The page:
On this page
Once you turn 16 you may be able to claim benefits and allowances in your own right. Below are some useful links to find out more about different allowances, the application processes and if you are eligible for them.
Managing your money will be an important part of becoming a young adult and living more independently. Our Adult Care and Health page on money management has some useful advice and support to help you with this.
If you feel unable to manage your benefits someone can become an appointee on your behalf. The appointee can apply to deal with your benefits for you if you are struggling with it. They can be a friend or relative, or an organisation like a solicitors or your local council.
Financial support for education, training and employment
- The 16-19 Bursary Fund is a Government bursary that can help you with educational costs such as travel, books, meals or clothing if you are studying at a school or college or on a training course (including unpaid work experience). If you have an EHC plan you may be eligible for the bursary if you are over the age of 19.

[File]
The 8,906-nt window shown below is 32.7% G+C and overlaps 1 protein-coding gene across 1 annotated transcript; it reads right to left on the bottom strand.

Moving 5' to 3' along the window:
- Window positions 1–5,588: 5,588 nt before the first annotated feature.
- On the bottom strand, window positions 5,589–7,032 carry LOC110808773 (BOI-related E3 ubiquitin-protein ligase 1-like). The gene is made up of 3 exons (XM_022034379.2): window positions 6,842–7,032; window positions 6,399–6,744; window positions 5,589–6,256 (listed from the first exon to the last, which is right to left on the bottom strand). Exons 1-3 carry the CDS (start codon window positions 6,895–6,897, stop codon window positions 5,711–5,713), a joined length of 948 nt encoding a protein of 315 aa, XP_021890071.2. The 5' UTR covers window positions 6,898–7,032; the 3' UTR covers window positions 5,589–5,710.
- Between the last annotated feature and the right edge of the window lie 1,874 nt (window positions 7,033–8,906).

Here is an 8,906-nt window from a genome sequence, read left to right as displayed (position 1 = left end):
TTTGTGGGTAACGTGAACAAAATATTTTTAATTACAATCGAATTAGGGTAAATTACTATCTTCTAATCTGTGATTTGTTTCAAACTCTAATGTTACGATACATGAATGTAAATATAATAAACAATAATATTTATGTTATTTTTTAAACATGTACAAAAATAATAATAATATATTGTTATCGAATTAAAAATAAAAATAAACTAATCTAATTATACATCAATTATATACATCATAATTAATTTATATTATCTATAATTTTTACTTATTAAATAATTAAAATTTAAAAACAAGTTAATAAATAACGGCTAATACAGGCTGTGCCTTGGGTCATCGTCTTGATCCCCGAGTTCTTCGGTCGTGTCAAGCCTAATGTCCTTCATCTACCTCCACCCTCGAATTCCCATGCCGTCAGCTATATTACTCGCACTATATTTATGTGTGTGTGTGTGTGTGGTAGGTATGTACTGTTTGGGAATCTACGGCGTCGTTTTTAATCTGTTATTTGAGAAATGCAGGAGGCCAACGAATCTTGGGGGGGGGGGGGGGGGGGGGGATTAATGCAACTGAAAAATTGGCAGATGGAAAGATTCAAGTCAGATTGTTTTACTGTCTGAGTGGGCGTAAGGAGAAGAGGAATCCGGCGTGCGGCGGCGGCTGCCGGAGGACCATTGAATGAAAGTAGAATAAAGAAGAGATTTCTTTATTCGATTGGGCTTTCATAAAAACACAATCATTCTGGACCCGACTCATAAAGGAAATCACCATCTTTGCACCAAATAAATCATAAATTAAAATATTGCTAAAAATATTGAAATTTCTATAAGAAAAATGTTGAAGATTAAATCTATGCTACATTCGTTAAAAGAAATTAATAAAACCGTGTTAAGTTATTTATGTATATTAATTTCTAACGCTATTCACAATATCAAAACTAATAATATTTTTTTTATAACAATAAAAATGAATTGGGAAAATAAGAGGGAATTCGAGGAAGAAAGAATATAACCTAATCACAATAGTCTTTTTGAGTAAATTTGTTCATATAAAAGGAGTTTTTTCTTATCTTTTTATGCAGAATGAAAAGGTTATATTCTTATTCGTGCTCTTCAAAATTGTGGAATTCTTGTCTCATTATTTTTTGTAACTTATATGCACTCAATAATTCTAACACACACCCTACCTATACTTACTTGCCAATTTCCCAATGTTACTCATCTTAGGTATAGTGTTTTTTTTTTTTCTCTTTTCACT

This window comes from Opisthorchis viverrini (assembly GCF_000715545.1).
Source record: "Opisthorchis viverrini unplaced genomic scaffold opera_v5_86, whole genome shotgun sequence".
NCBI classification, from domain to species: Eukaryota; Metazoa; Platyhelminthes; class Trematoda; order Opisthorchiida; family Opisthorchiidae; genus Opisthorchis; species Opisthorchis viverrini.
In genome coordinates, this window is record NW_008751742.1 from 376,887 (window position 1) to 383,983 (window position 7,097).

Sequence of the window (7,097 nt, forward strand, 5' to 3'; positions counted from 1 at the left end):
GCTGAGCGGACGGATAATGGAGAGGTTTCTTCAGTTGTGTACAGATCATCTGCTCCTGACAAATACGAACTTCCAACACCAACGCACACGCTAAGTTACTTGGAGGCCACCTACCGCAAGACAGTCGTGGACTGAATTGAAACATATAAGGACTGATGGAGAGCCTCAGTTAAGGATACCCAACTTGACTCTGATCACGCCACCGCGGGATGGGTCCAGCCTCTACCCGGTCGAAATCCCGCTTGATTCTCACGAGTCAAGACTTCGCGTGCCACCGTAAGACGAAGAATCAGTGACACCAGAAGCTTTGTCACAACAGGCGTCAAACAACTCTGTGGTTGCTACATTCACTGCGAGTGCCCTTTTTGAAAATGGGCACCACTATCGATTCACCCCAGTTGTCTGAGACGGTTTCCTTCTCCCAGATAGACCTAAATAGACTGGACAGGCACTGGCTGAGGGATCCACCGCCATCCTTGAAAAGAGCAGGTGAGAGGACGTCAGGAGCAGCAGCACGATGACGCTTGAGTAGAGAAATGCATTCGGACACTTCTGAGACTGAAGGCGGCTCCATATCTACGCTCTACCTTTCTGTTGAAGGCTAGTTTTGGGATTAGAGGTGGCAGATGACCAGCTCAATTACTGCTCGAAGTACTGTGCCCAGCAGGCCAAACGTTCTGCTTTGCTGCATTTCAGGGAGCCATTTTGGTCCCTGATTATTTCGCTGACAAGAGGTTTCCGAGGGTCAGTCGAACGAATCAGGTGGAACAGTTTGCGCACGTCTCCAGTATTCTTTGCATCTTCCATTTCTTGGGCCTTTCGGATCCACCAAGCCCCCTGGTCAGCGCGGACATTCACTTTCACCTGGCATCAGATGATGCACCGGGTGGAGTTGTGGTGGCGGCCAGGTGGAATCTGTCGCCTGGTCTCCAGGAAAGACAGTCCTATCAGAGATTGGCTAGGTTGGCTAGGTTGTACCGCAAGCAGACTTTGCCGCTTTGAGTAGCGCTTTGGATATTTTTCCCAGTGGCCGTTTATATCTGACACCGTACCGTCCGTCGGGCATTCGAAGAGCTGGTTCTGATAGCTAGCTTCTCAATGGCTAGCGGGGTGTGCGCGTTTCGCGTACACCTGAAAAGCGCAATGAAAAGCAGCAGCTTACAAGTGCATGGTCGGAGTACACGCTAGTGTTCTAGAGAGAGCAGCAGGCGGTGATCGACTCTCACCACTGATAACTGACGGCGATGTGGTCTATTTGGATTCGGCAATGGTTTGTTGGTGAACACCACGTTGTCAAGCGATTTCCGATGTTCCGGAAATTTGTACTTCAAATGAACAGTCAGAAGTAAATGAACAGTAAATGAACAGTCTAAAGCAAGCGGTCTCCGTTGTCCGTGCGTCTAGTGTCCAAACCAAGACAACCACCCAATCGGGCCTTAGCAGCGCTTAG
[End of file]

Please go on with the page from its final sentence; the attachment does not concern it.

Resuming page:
- Employment Support Allowance (ESA) is an allowance provided by the government which offers help if you have a disability or health condition that affects how much you can work. The ‘New Style’ ESA has replaced the ‘contribution-based’ ESA. You can find out more about whether you are eligible on the Government website.
- Disabled Students’ Allowance (DSA). It may be possible for people studying a further education course to get additional money to support their studies through the Disabled Students’ Allowance depending on circumstances. Healthcare and social work students may be eligible for a bursary through the NHS Disabled Students’ Allowance. See NHS Student Bursaries for more information.
- Access to work, provides support and could include money, known as a grant, which you don’t have to pay back. It helps people who have a disability or long-term health condition to do their job.
Financial support for health needs
- A personal health budget is an amount of money granted by your local NHS team to help with your health and wellbeing needs.
Financial support for independent living